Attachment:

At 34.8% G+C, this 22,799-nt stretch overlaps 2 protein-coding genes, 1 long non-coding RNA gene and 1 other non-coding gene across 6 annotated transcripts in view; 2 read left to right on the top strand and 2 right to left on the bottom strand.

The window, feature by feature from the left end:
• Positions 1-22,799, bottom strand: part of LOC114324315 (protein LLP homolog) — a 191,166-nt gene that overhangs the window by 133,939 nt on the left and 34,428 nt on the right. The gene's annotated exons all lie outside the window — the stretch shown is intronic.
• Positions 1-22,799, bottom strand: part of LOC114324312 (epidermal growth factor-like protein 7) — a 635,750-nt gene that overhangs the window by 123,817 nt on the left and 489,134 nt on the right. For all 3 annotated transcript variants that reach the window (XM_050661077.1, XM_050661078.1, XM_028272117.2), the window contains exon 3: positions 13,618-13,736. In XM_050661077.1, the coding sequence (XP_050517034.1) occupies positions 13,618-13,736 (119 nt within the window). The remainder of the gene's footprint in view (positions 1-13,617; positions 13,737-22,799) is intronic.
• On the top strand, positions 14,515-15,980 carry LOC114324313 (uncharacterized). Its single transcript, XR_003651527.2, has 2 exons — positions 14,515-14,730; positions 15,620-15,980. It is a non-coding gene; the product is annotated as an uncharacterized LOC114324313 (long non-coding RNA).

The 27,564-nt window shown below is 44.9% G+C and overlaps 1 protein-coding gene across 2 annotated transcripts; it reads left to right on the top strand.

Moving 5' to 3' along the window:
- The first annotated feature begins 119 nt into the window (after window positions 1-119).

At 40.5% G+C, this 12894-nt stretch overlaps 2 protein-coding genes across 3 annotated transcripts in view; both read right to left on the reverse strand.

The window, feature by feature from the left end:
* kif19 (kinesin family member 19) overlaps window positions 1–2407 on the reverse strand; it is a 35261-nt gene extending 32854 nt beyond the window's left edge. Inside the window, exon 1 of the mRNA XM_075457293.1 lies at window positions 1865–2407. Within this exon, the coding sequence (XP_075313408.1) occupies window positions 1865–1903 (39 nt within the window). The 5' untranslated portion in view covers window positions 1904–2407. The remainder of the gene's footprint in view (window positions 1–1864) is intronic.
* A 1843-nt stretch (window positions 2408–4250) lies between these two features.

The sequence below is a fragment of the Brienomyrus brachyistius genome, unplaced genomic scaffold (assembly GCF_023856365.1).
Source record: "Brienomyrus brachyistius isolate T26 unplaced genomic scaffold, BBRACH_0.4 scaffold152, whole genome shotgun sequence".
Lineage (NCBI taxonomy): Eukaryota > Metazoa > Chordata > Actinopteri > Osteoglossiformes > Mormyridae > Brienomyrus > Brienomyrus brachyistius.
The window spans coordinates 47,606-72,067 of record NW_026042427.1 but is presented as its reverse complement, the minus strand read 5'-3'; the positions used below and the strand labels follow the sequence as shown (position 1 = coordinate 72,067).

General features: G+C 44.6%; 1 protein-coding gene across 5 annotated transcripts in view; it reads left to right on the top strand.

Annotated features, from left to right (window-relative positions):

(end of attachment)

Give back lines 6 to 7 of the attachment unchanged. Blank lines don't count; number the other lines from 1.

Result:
The 27,564-nt window shown below is 44.9% G+C and overlaps 1 protein-coding gene across 2 annotated transcripts; it reads left to right on the top strand.

Moving 5' to 3' along the window: